Amy Schumer's Expecting Amy reveals the realities of pregnancy in all its unfiltered glory

  • Schumer's three-part HBO Max docuseries on her pregnancy "has forever endeared me to the comedienne," says Robyn Bahr. "Self-shot in a guerilla filmmaking/cinema vérité style with smartphones and selfie video confessionals, Expecting Amy documents Schumer's joyful but excruciating pregnancy with her now one-year-old son, Gene. Warm, thoughtful and intimate, the doc is no ordinary celebrity vanity project or insider's peak reality series." Bahr adds: "If Ali Wong radicalized pregnant raunch, Schumer radicalizes pregnant rawness. She refuses to cut away, and, in turn, refuses the audience comfort. Yes, the barf and the boobs are the joke — the joke on you for expecting prim, polite modesty. In 1952, Lucille Ball caused a scandal when I Love Lucy revealed her protagonist as TV's first pregnant character (without uttering the apparently-vulgar word 'pregnant' even once). Nearly 70 years later, the visuals of pre- and post-natal life are so rarely on screen that they remain shocking today. Expecting Amy also succeeds as a love letter to her husband, (Chris) Fischer, a soft-spoken but similarly irreverent personality who shares playful chemistry with his quick-witted wife. Her earlier career explored the horrors of entitled machismo, mocking toxic boyfriends and horndog attitudes, so it's a surprising delight to see Schumer in the glow of supportive partnership."


    • Expecting Amy is a return to form for Amy Schumer: "The intrigue of Expecting Amy is in Schumer’s attempt, as one of the comedy elite’s more heavily mediated voices, to grab back some turf for herself," says Daniel D'Addario. "For instance, the tension between wild independence and happy dependence is not new for the comic, but the last time she worked it out — in Trainwreck, the 2015 film that vaulted her to mega-fame — it bore the square stamp of director Judd Apatow. Her (genuinely terrific) series Inside Amy Schumer became in its final season hard to distinguish from the echoes of fame ricocheting around it. Even the Netflix special we see Schumer toiling at, knitting together small bits that work from appearances at the Comedy Cellar, is notable to many as part of a Schumer-Netflix partnership whose wild lucre made headlines for a time. Lately, with the warmth and precision-caliber casualness of the Food Network series Amy Schumer Learns to Cook, the star has been showcasing in a less distracting setting the wit that made her name. But it’s been easy to lose Schumer amid the noise of the Schumer industry, which makes Expecting Amy — what might for another comic be a brand extension — a return to form. Schumer herself has never gone away, but the human-scale sense of her has. Our understanding of her is sharpened even by the series’ scattered moments."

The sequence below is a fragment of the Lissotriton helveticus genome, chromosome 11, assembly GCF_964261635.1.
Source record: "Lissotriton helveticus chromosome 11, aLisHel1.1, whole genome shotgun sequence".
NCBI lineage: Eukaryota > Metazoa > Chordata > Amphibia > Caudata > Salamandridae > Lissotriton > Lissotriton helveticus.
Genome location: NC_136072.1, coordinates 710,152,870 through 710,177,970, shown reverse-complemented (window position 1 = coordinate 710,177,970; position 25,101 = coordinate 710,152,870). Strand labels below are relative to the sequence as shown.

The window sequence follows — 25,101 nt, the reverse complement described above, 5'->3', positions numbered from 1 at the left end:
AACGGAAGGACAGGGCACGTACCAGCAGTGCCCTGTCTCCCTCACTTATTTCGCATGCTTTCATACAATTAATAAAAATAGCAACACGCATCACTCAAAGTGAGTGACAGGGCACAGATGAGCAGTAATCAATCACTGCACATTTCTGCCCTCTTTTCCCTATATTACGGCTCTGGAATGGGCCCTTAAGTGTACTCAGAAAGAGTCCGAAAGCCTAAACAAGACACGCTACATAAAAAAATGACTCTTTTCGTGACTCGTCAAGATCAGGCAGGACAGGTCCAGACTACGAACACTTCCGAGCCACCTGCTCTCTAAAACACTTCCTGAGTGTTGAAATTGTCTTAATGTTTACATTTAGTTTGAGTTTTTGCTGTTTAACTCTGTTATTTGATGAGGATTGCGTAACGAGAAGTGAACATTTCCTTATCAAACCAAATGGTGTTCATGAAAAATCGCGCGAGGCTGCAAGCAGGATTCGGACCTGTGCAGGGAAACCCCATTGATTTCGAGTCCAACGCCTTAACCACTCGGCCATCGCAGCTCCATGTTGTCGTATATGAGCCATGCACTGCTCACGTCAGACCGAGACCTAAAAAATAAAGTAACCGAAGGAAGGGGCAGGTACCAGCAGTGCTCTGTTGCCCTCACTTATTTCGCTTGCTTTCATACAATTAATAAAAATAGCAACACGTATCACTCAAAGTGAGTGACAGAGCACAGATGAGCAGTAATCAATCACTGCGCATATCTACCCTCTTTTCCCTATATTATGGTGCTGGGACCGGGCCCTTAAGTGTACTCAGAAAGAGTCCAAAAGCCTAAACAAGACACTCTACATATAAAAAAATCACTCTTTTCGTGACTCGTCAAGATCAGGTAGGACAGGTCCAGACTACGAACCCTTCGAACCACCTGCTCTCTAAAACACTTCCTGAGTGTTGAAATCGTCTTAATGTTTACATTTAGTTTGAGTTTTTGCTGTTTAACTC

• There's little unexpected in Expecting Amy: "The problems lie more so with the way things are edited together," says Kristen Lopez. "The first episode is comprised significantly of Schumer’s Instagram videos, making this great to watch on a phone but headache-inducing on a larger screen as the aspect ratio constantly changes. On top of this, there are extreme moments of hyper-editing, where scenes of Schumer walking will be spliced in rapidly as if time is jerkily moving at excessive speeds. It’s unclear why it’s utilized so much in the first episode but not the second, making it feel even more of a failed attempt to be slick than anything else."
    • Expecting Amy revitalizes Schumer's brand that could now be described as "accidental domestic": "Between the home video share-a-thon (if one's home videos include moments of Jennifer Lawrence, Aidy Bryant and Jake Gyllenhaal making speeches at your wedding) and behind the scenes chronicling the struggle-filled nine months preceding the birth of her son Gene, Schumer's continuing exercise in practicing her version of marketable realness is completely in evidence here," says Melanie McFarland. "You have to be a special kind of rich and famous to assume (somewhat correctly) that people will be interested in watching you vomit in an assortment of containers for an hour straight, regardless of the reason of why that is."
    • Expecting Amy is revealing and engagingly cathartic: "By the time Expecting Amy’s real star at last arrives — Gene Fischer, all eight pounds and whatever ounces of him — viewers will find themselves fully invested in the delivery, a visceral experience that won’t come as a surprise to anyone who has already appreciated Schumer’s frankness about her body," says Hank Stuever. "Indeed, the series works best as an authentic look at what it’s like to be two humans engaged in the complicated, messy business of making a new human. You wind up feeling like a good friend who’s been invited along to Lenox Hill Hospital for a first look at the newborn."
    • Expecting Amy is inextricable from Schumer’s fame, and it leans into that: "It’s a window into the ways in which what it means to be Amy Schumer—and the decade of conversations about her existence in the public eye—influence her on a daily basis, from her work to her marriage to, now, expecting her first child," says Kevin Fallon, adding that the docuseries is rife with her "trademark unflinching honesty."
    • Amy Schumer says she was motivated to depict an honest portrayal of pregnancy and "keep it real as hell": "All my friends have babies, but I hadn’t been exposed to how hard pregnancy is," she says. "It’s really kind of painful, personal, intimate stuff that we – who’ve been friends for 30 years – had never talked about. So, I hope this opens up a conversation for a lot more women."

    TOPICS: Amy Schumer, HBO Max, Amy Schumer Learns to Cook, Expecting Amy, Alexander Hammer, Chris Fischer, Documentaries

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